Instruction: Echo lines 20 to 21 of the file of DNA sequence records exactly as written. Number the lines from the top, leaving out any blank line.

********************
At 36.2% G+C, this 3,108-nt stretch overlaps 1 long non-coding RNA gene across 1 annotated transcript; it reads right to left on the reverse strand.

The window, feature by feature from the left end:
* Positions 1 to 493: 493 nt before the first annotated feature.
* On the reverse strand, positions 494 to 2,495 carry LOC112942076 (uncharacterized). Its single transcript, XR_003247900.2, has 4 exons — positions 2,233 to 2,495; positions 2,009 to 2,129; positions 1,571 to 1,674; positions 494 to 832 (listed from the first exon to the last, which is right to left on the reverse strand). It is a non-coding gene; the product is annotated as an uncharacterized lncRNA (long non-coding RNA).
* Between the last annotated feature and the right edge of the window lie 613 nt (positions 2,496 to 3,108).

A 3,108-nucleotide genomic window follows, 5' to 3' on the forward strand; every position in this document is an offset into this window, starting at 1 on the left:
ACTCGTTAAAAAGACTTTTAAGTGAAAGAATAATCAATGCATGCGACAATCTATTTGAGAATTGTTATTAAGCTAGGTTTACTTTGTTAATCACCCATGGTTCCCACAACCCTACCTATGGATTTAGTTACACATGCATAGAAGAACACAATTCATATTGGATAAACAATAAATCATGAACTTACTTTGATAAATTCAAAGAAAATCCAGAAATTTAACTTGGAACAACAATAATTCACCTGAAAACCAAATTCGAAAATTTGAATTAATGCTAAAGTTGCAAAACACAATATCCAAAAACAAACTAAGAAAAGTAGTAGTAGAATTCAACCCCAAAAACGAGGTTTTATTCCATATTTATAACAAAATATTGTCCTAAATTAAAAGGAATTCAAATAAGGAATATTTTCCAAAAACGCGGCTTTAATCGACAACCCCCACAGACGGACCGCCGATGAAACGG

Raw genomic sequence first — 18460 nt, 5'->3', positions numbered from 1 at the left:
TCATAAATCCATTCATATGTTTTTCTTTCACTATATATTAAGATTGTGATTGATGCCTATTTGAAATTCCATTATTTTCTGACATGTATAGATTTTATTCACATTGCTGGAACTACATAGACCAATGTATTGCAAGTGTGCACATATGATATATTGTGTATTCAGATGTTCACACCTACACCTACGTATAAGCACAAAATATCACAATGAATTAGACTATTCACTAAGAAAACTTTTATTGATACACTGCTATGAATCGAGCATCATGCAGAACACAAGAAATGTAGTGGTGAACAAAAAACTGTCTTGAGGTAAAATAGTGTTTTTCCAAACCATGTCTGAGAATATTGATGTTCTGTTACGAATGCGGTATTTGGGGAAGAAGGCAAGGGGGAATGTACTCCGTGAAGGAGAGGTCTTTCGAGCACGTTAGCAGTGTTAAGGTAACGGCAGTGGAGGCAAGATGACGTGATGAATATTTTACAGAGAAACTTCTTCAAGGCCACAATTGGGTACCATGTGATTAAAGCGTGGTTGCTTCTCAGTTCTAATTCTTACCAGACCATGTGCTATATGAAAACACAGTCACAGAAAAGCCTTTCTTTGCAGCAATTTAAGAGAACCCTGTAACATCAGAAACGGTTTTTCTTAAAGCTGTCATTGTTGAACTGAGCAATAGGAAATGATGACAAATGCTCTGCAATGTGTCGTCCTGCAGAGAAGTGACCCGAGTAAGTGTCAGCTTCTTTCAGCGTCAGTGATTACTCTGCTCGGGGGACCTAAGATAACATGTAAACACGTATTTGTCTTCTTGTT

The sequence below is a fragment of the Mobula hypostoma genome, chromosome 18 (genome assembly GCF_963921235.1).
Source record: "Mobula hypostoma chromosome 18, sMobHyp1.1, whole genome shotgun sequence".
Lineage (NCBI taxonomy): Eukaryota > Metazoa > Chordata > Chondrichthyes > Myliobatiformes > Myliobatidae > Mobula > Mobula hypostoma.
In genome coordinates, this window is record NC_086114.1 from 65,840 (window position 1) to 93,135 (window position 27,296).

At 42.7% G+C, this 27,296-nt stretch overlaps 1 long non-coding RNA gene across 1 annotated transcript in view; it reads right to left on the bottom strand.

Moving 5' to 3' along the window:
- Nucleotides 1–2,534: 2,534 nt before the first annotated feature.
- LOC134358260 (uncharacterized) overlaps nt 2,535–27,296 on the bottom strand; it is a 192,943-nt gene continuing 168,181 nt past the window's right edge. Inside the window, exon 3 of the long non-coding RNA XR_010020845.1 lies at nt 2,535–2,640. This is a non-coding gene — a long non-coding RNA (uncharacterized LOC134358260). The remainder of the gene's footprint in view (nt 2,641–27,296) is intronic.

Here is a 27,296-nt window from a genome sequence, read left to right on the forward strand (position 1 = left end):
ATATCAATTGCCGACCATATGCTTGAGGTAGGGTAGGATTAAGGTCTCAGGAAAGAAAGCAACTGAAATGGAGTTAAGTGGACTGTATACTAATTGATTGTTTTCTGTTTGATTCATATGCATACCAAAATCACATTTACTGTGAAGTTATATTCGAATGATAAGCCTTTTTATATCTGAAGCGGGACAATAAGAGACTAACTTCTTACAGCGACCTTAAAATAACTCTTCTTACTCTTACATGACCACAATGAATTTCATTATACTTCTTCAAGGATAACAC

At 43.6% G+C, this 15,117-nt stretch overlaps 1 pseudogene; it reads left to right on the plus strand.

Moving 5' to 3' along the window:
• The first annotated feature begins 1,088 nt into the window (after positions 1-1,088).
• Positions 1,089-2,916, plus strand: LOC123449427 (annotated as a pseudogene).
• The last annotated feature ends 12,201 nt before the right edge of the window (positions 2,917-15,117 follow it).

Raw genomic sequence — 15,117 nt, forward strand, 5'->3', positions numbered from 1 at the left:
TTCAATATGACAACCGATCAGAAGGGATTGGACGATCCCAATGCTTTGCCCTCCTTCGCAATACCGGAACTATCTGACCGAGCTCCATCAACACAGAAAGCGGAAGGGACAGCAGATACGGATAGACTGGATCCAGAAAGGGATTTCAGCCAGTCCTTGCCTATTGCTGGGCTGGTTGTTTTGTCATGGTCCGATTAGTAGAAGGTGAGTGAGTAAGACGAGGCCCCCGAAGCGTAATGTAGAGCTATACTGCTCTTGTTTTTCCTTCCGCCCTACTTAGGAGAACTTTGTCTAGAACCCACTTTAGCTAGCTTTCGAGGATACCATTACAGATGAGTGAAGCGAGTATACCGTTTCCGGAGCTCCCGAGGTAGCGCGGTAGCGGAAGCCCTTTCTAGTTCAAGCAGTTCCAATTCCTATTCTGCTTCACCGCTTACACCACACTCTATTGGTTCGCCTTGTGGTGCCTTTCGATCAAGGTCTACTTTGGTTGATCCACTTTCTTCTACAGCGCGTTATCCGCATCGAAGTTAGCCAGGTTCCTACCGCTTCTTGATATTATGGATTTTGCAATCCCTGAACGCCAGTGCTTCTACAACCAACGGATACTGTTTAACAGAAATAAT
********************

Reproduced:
At 43.6% G+C, this 15,117-nt stretch overlaps 1 pseudogene; it reads left to right on the plus strand.

Moving 5' to 3' along the window: